United by their common interests in the history and documentation of specific events in Singapore’s art scene, The Substation’s Associate Artists Loo Zihan and Tania De Rozario come together in March to present a joint exhibition titled Names, Trouble & Text. The exhibition presents the work to date for the artists’ projects for The Substation’s Associate Artist Research Programme.
For Zihan, this will mean delving into the history around The Artists’ General Assembly in 1994 where Josef Ng performed the controversial Brother Cane; for Tania, her research seeks to document the intersections between the visual arts and socio-cultural activism in Singapore since 2000.
Chelsea Chua: Both your areas of research deal with issues of history, documentation, and its impact on Singapore’s art scene. What inspired you to take on your projects?
Loo Zihan: Most people would have heard of Josef Ng’s Brother Cane performance. This research plans to site this seminal performance within a larger frame of what was happening politically in the volatile mid-90s. It seemed a necessary and natural development from my previous work surrounding the re-enactment of Brother Cane.
Tania De Rosario: There were two initial factors: First, I started noticing that many art-makers I know occupy space in both creative circles as well as in initiatives/organisations that work towards social change. I was interested in this overlap, in whether these individuals saw any innate relationship between art and activism, and whether any parallel themes would occur in my conversations with different artists. Second, there are many art initiatives/events/projects/spaces in Singapore that engage with issues of social change but are consistently omitted from the “grand narrative” of what we might like to think of as Singapore’s history/culture of art. I think it’s important to recognise and remember that there is more to Singapore Art than blockbuster festivals and gallery circuits.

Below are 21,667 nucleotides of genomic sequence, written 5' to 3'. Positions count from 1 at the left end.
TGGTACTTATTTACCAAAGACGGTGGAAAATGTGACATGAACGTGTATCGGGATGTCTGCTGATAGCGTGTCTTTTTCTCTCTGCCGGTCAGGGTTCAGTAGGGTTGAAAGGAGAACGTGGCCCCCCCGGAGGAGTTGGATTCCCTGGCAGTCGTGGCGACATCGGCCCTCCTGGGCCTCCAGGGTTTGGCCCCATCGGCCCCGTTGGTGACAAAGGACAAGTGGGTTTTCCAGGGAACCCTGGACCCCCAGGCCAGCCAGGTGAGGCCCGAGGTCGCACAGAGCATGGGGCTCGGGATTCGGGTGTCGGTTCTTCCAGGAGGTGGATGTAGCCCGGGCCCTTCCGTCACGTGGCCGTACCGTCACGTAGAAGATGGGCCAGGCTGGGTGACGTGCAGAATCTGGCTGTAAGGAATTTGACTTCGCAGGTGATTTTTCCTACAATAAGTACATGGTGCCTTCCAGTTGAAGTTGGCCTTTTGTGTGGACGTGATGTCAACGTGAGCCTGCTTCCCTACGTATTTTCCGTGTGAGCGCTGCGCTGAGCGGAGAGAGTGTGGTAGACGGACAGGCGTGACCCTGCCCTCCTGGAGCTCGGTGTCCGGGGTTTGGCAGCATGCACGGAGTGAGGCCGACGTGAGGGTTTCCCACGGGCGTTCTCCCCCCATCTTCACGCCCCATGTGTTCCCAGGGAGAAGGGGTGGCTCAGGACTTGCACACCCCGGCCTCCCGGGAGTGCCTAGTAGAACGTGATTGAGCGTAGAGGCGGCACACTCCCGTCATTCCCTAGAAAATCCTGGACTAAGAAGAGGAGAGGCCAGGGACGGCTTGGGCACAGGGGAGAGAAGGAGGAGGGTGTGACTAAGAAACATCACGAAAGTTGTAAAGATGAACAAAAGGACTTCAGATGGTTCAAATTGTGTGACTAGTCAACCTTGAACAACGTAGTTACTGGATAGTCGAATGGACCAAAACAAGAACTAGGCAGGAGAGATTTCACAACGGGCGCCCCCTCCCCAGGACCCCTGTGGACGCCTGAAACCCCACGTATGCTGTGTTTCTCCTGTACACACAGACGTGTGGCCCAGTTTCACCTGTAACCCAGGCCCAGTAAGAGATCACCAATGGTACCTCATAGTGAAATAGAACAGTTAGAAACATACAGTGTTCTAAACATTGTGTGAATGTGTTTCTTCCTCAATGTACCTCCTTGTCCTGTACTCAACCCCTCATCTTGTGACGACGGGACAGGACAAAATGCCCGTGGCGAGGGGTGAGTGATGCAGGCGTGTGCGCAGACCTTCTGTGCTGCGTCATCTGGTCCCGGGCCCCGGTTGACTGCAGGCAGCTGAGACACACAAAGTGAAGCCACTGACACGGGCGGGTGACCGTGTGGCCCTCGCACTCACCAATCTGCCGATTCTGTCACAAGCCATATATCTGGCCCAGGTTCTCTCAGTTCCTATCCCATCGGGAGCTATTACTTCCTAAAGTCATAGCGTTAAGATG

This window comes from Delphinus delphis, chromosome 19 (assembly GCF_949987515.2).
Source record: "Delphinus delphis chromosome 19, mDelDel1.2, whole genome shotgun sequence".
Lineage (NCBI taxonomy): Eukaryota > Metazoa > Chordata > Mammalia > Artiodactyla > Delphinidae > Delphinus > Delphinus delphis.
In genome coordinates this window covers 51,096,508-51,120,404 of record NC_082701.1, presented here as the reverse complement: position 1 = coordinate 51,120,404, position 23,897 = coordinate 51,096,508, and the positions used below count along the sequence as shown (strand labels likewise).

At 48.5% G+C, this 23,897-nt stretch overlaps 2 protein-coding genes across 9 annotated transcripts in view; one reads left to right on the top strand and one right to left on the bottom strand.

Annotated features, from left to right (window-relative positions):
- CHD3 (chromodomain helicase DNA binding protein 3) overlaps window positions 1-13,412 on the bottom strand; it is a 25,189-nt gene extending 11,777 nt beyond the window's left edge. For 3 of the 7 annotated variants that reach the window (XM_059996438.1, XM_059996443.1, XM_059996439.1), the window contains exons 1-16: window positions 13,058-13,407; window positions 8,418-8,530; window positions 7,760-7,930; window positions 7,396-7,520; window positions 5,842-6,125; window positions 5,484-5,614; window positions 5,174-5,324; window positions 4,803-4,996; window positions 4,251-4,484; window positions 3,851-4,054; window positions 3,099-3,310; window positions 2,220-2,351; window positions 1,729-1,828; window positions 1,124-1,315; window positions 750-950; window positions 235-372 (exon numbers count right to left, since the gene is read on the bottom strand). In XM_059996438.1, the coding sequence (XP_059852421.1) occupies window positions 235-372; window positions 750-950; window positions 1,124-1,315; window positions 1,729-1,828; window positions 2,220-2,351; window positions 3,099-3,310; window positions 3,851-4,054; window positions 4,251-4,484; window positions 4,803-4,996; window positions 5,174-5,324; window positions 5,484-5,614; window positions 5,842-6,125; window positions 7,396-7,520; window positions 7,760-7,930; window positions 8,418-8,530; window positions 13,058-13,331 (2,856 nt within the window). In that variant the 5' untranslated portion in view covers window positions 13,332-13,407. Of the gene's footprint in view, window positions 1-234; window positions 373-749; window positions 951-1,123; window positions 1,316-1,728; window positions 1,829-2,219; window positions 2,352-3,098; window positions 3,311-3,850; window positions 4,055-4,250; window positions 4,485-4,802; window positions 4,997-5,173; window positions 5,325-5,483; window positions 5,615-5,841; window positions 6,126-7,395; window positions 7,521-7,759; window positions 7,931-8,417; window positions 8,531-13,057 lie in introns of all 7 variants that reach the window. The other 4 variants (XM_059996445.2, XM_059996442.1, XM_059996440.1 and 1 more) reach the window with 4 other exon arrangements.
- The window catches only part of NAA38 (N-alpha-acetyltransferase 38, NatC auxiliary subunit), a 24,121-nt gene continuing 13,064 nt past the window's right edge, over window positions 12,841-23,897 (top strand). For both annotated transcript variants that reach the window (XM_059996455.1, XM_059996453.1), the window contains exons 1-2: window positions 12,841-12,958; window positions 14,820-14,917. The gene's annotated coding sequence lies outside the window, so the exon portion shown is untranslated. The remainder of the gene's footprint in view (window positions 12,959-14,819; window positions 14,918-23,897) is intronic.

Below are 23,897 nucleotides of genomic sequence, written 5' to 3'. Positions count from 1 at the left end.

CC: What has been the most challenging aspect of your research so far?
LZ: Since I was too young to have been involved in The Artists’ General Assembly, grappling with legitimacy and authenticity has been the toughest aspect of the project so far. I have also found it difficult to reopen old wounds and scars in individuals who would much prefer these wounds to heal and would like to move on. I have learnt through the process to prioritise an ethical approach to my research methodology, which is difficult at times.
TDR: Distilling such a huge issue into manageable portions and having to accept that I cannot tackle everything at once! That’s one of the reasons why I’ve chosen to focus on visual art from the year 2000 onwards, at least over the course of the AARP residency period.
CC: Any ideas on what the finished product will be in a year’s time?
LZ: It is still a little too early to say, but I hope it will consist of a moving-image component, provided as an alternative to the current dominant historical narrative.
TDR: I can’t really tell at this point. What I have now is data from interviews I’ve conducted. And I am working on an “alternative” historical timeline that members of the public can contribute to. But where that eventually ends-up next year is still anyone’s guess!
Names, Trouble & Text is on at The Substation Gallery from Fri 7 to Sun 16 March 2014. The Substation Gallery is open daily from 12pm to 9pm, and is closed on public holidays. Admission is free. The Substation is located at 45 Armenian Street, Singapore 179936. Do join us for the opening on Thursday 6 March, 7.30pm.